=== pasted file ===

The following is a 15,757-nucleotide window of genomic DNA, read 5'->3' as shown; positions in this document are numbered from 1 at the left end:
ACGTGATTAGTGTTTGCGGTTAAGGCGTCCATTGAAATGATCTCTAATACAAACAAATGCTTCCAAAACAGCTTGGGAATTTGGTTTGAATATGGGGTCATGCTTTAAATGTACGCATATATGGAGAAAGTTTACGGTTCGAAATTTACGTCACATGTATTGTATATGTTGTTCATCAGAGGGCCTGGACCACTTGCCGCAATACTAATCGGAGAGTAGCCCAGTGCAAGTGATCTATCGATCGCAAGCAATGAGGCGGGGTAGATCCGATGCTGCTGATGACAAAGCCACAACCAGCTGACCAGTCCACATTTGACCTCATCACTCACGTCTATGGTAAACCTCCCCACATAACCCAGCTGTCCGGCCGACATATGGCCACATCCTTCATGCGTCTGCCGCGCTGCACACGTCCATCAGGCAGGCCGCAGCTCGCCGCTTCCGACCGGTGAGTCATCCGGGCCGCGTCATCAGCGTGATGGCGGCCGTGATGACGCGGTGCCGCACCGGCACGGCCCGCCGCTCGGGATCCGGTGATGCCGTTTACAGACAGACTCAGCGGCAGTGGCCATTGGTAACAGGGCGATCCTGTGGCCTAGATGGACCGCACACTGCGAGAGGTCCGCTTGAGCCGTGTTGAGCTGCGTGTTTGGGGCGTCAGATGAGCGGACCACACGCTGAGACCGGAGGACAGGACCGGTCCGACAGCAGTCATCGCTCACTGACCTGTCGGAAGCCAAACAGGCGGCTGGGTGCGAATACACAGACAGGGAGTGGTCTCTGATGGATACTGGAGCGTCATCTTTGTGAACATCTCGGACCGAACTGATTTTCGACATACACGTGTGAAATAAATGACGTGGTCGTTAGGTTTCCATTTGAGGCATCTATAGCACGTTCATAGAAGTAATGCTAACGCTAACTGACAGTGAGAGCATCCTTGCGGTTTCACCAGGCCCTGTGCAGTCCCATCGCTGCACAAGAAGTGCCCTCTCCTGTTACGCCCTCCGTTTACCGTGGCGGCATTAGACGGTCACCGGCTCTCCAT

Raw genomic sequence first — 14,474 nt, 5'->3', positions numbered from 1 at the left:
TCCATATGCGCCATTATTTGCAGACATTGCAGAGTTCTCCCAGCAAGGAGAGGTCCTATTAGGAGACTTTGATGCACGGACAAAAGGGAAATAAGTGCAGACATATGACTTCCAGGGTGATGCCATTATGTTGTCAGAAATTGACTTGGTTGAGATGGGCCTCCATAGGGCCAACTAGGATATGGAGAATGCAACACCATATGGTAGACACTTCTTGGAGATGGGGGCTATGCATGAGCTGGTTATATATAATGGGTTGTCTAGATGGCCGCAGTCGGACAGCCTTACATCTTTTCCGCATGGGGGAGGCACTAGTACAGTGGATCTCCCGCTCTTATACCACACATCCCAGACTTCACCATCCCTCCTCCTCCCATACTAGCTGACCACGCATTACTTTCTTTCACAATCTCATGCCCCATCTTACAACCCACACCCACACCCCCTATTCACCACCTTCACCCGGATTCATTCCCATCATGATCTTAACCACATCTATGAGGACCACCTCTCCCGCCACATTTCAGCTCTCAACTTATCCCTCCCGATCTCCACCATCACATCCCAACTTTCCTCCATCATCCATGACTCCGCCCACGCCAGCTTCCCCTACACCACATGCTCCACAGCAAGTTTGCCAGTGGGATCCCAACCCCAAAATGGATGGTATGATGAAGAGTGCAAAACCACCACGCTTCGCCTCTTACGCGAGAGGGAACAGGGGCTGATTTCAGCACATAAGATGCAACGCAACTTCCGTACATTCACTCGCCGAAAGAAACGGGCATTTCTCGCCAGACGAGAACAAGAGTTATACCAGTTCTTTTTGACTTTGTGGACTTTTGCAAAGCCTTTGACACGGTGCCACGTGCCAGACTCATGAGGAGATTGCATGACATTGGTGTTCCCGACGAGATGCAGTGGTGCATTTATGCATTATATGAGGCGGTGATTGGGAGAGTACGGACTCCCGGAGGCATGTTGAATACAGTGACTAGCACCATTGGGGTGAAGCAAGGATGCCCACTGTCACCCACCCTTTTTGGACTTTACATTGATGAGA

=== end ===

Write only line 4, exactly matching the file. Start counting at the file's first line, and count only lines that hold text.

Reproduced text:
TCCATATGCGCCATTATTTGCAGACATTGCAGAGTTCTCCCAGCAAGGAGAGGTCCTATTAGGAGACTTTGATGCACGGACAAAAGGGAAATAAGTGCAGACATATGACTTCCAGGGTGATGCCATTATGTTGTCAGAAATTGACTTGGTTGAGATGGGCCTCCATAGGGCCAACTAGGATATGGAGAATGCAACACCATATGGTAGACACTTCTTGGAGATGGGGGCTATGCATGAGCTGGTTATATATAATGGGTTGTCTAGATGGCCGCAGTCGGACAGCCTTACATCTTTTCCGCATGGGGGAGGCACTAGTACAGTGGATCTCCCGCTCTTATACCACACATCCCAGACTTCACCATCCCTCCTCCTCCCATACTAGCTGACCACGCATTACTTTCTTTCACAATCTCATGCCCCATCTTACAACCCACACCCACACCCCCTATTCACCACCTTCACCCGGATTCATTCCCATCATGATCTTAACCACATCTATGAGGACCACCTCTCCCGCCACATTTCAGCTCTCAACTTATCCCTCCCGATCTCCACCATCACATCCCAACTTTCCTCCATCATCCATGACTCCGCCCACGCCAGCTTCCCCTACACCACATGCTCCACAGCAAGTTTGCCAGTGGGATCCCAACCCCAAAATGGATGGTATGATGAAGAGTGCAAAACCACCACGCTTCGCCTCTTACGCGAGAGGGAACAGGGGCTGATTTCAGCACATAAGATGCAACGCAACTTCCGTACATTCACTCGCCGAAAGAAACGGGCATTTCTCGCCAGACGAGAACAAGAGTTATACCAGTTCTTTTTGACTTTGTGGACTTTTGCAAAGCCTTTGACACGGTGCCACGTGCCAGACTCATGAGGAGATTGCATGACATTGGTGTTCCCGACGAGATGCAGTGGTGCATTTATGCATTATATGAGGCGGTGATTGGGAGAGTACGGACTCCCGGAGGCATGTTGAATACAGTGACTAGCACCATTGGGGTGAAGCAAGGATGCCCACTGTCACCCACCCTTTTTGGACTTTACATTGATGAGA